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Modi govt’s assault on democracy is more sinister than the Emergency. Look at the differences

While the Emergency was brutal and sudden, Modi govt's moves are far more insidious and systemic and will undermine our society for a long time.

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India’s dark Emergency era commenced on the midnight of 25 June 1975, as the president proclaimed: “In exercise of the powers conferred by clause (1) of Article 352 of the Constitution, I, Fakhruddin Ali Ahmed, President of India, by this Proclamation declare that a grave emergency exists whereby the security of India is threatened by internal disturbances.” Though the imposition of the Emergency was brutal and sudden, the present occurrences under the Narendra Modi government are far more insidious, systematic and systemic and likely to undermine our collective being as a society for a long time to come.

This nocturnal proclamation, issued at the behest of Prime Minister Indira Gandhi, almost extinguished India’s nascent democracy. Fundamental rights guaranteed by Part III of the Constitution stood suspended. Over a lakh were subsequently detained and the escalation of the Internal Security Act (MISA) and Rules made it impossible for the courts to review these cases. But that wasn’t all. The noose around the neck of the Indian people tightened further with the autocratic laws that the Parliament enacted.


Also Read: This is no Emergency. Modi and Shah are using democracy to subvert democracy


Experiences of the Emergency

I have vivid memories of the night and the day following the proclamation of Emergency. In Chandigarh, where I was the District Magistrate, the first and ferocious assault was on the media and freedom of expression. Soon after the Presidential proclamation, Giani Zail Singh, then chief minister of Punjab, called up the Chief Commissioner of the Union Territory N. P. Mathur and asked him to come down heavily on the media represented in Chandigarh by The Tribune. He wanted its premises to be sealed, its editor arrested, and the newspaper was stopped from coming out the next morning.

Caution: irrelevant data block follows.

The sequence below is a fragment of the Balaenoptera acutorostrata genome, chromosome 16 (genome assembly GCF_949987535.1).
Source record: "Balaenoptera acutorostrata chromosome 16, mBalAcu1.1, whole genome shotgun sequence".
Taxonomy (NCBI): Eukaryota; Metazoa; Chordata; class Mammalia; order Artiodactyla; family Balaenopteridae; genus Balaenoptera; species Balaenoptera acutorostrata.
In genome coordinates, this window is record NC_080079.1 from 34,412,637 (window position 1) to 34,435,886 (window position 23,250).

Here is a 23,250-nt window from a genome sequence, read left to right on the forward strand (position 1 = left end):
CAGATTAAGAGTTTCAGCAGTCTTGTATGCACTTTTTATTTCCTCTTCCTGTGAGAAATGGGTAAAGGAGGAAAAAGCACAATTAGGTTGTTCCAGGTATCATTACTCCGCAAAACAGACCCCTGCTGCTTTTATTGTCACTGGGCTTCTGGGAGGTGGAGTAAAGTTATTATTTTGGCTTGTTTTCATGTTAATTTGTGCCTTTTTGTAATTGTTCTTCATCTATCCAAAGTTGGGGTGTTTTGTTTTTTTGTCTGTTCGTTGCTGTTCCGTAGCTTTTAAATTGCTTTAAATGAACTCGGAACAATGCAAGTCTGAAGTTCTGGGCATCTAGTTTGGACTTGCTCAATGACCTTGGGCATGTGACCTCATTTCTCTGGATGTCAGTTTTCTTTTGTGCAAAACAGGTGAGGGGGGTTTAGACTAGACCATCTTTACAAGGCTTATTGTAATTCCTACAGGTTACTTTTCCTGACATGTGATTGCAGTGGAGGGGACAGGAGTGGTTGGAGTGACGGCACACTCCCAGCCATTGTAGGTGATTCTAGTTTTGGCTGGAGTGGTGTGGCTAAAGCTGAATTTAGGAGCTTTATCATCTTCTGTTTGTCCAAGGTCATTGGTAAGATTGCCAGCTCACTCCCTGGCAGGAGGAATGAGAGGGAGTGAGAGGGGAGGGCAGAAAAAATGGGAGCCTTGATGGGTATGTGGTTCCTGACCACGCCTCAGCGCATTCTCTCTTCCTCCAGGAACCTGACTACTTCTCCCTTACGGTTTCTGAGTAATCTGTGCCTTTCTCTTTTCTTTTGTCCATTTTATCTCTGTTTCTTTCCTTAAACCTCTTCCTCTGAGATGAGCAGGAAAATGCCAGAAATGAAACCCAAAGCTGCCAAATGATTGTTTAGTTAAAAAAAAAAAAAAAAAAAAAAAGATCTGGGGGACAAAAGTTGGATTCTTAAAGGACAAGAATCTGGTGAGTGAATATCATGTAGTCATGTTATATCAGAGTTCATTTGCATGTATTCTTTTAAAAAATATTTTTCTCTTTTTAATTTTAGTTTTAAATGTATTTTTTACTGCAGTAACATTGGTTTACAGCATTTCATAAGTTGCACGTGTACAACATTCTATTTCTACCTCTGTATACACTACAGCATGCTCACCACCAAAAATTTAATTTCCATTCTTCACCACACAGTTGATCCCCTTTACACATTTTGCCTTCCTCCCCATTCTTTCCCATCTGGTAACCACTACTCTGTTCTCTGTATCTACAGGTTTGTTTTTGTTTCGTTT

Deeply perturbed, Mathur passed on these instructions to then Senior Superintendent of Police SN Bhanot. Being a seasoned policeman, Bhanot was unwilling to carry the instructions out without any formal order and did not disturb me because he knew that I would never agree. Hence, the morning newspaper came out as usual with banner headlines on the Emergency and the arrest of Jayaprakash Narayan and others. This annoyed Haryana CM Chaudhry Bansi Lal who went to the extent of saying he would order the Haryana Police to raid and silence The Tribune. Both chief ministers had scores to settle with the newspaper and its editor Madhavan Nair.

As civil servants running the Chandigarh administration, we were cautious and decided to be very objective in exercising the awesome ‘Emergency’ powers and making arrests under MISA. We managed things by imposing Section 144 CrPC throughout the Union Territory as a precautionary measure. We were also firm in not raiding and sealing The Tribune and we conveyed this to both the chief ministers. The Tribune continued its publication, but with the main news censored. They did not publish news favourable to the Emergency regime. For instance, when Rashtriya Swayamsevak Sangh elements detained under MISA surrendered en masse by writing apology letters to Prime Minister Indira Gandhi, there was hardly any media coverage.


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RSS’ ‘second freedom struggle’

Be that as it may, the RSS literature describes Emergency as the “second freedom struggle” with them in the lead. In fact, barring rare exceptions, the functioning of this behemoth during the Emergency was appalling. Eminent lawyer AG Noorani was categoric when he wrote this: “Every year on the anniversary of the Emergency, the RSS and its foot soldiers, especially those in its political wing, the BJP, go to town denouncing the sin. It boasts of the “sacrifices” made by it and its political front, the Jana Sangh, ancestor of the BJP, during the Emergency… They have no locus standi to make noises about the Emergency. Its own leaders grovelled before the Congress dispensation to win reprieves from jail terms and have the ban lifted on their organisation.”